Bloomberg News

Microsoft Contracts Gain as Companies Upgrade Software

July 20, 2012

Microsoft Multiyear Contracts Gain

Microsoft Corp. sales rose 4 percent to $18.1 billion, compared with the $18.2 billion average projection. Sales were shored up by companies pushing forward with planned upgrades to software that runs corporate computers. Photographer: David Paul Morris/Bloomberg

Microsoft Corp. (MSFT:US) had a bigger gain in multiyear software deals than analysts predicted last quarter, a sign that businesses are flocking to the company’s programs as consumers delay purchases or opt for competitors.

Fourth-quarter unearned revenue, a yardstick of future sales, was $20.1 billion in the three months that ended June 30, Redmond, Washington-based Microsoft said yesterday in a statement. Analysts on average expected $19.4 billion, according to Heather Bellini, an analyst at Goldman Sachs Group Inc. Bellini’s own estimate was for $18.9 billion.

Unearned sales got a boost as companies placed long-term orders for such products as Office and database software. Business buying helped compensate for diminished demand from consumers awaiting the Oct. 26 release of Windows 8, the next version of Microsoft’s main operating system, or opting for tablets made by Apple Inc. (AAPL:US) and other computer manufacturers.

“Microsoft is a very strong enterprise player, Tony Ursillo, an analyst at Loomis Sayles & Co., said in an interview yesterday. ‘‘There was lots evidence in tonight’s report that they are a force to be reckoned with in the enterprise.’’

Profit -- excluding a writedown that gave Microsoft its first loss as a publicly traded company -- also topped estimates after Microsoft reined in expenses. Excluding the writedown, related to the purchase of AQuantive Inc., profit was 67 cents a share. That exceeded the 62-cent average estimate compiled by Bloomberg (MSFT:US). Sales rose 4 percent to $18.1 billion, compared with the $18.2 billion average projection.

Expense Reduction

Sales and marketing costs dropped 3.5 percent to $3.78 billion. Those savings, as well as a tax rate that was lower than analysts had predicted, contributed to profit, Microsoft Chief Financial Officer Peter Klein said in an interview.

Microsoft shares (MSFT:US) fell 1.8 percent to $30.12 at the close in New York. The stock has gained 16 percent this year. It fell 5.2 percent in the three months through the end of June, compared with a 3.3 percent drop for the Standard and Poor’s 500 Index.

During the quarter, Microsoft wrote down $6.2 billion for the impairment of goodwill related to its $6.3 billion purchase of Internet-advertising company AQuantive, an indication the company’s online business won’t grow as quickly as Microsoft once projected. That non-cash charge is not factored into analysts’ quarterly profit estimates.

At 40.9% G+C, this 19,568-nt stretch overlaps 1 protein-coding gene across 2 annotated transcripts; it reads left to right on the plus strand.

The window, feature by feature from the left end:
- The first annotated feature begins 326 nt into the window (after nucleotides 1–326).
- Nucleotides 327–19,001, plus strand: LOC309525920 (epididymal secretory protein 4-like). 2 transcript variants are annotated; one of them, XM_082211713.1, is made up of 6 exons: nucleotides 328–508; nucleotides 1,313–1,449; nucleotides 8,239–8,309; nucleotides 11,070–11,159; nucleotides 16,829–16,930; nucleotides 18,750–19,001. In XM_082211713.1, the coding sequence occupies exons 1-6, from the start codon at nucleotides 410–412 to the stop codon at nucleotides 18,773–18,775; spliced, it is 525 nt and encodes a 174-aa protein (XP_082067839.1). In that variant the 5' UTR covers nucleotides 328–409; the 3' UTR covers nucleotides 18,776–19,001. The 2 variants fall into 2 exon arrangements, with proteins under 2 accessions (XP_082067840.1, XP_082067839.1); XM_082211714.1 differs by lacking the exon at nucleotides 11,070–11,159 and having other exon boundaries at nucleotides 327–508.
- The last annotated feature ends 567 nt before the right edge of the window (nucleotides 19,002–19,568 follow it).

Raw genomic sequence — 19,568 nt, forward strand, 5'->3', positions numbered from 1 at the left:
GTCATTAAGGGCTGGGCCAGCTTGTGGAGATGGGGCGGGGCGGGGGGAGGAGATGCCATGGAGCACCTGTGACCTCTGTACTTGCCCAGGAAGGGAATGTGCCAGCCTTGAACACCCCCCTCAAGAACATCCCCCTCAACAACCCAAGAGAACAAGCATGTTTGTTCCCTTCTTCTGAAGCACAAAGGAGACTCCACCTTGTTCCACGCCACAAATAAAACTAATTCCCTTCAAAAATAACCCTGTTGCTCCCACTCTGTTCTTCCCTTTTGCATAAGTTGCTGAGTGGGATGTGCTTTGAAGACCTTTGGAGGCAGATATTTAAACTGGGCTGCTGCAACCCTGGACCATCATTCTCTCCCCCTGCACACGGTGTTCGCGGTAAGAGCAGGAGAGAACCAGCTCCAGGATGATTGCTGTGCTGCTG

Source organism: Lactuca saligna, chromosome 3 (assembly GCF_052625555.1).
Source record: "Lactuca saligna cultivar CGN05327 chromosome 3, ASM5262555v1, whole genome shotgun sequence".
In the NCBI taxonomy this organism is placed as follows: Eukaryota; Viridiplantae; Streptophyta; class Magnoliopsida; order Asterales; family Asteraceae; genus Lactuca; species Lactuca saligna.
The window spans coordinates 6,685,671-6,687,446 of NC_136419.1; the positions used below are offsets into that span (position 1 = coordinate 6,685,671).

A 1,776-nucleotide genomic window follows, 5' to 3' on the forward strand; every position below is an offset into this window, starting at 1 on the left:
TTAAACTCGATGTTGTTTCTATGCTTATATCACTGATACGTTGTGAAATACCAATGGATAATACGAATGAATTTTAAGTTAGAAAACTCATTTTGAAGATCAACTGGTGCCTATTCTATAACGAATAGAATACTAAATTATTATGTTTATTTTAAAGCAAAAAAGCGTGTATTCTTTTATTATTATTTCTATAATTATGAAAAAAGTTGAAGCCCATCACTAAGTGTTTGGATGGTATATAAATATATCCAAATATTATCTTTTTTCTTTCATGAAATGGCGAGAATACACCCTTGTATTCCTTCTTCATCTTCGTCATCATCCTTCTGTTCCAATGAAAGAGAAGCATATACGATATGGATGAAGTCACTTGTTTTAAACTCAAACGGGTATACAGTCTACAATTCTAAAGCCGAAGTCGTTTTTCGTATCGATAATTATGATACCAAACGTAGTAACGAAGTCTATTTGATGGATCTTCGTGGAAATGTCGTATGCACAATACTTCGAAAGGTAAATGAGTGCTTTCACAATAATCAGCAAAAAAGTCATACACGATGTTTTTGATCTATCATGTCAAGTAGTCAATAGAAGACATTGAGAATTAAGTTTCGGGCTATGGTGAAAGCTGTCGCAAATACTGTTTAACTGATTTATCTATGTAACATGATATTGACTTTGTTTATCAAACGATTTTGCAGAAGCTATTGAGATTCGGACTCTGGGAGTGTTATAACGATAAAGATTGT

Microsoft said operating expenses for the year that began July 1 will be $30.3 billion to $30.9 billion, reiterating a projection made in April.

PC Weakness

Revenue in the Windows division fell 13 percent to $4.15 billion, below the $4.44 billion average estimate of analysts surveyed by Bloomberg. That was the fifth time in seven quarters that the unit has fallen short.

Consumer PC demand was weaker than corporate demand in the period, as was the case in other recent quarters, Klein said. The trend will probably start reversing with the release of Windows 8, he said. He declined to give a projection. Windows sales have suffered as some consumers opt for tablets instead of cheaper laptops running Windows.

‘‘Windows 8 has to work for them,” Ursillo said. “Tablets are a big phenomenon on the consumer side, and it’s a big pool of revenue that Microsoft needs to participate in.”

Global PC shipments stalled in the quarter, marking a seventh-straight quarter of tepid growth, amid weakness in Europe and the growing popularity of tablets, research released this month by Gartner Inc. showed.

Top chipmaker Intel Corp. (INTC:US) this week scaled back its annual sales forecast as personal computer-demand fails to rebound among consumers in the U.S. and Europe.

Low Expectations

Tablets with Windows 8, including Microsoft’s first-ever foray into the computer hardware market with its own Surface tablet, are set to go on sale Oct. 26. Until then, Microsoft won’t be able to materially reverse the trend of customers defecting to rivals’ tablets, Klein has said.

Sales in the Business Division, largely made up of Office software, rose 7.1 percent to $6.29 billion. That compares with the $6.35 billion average analyst estimate.

The company is also in the final stages of development on a new version of Office, code-named Office 15, which was unveiled and released in a public test version this month.

Server and Tools revenue rose 13 percent to $5.09 billion. Analysts had estimated $5.18 billion, on average.

Revenue in Entertainment and Devices, the unit that includes the Xbox gaming console, rose 20 percent to $1.78 billion. That compares with a $1.66 billion average estimate.

“It was a great fourth-quarter for them in terms of signing contracts,” said Colin Gillis, an analyst at BGC Partners LP. “Let’s be honest, it wasn’t the highest bar for them this quarter because of the poor macroeconomic environment and the PC market. People weren’t expecting that much.”

To contact the reporter on this story: Dina Bass in Seattle at dbass2@bloomberg.net

To contact the editor responsible for this story: Tom Giles at tgiles5@bloomberg.net


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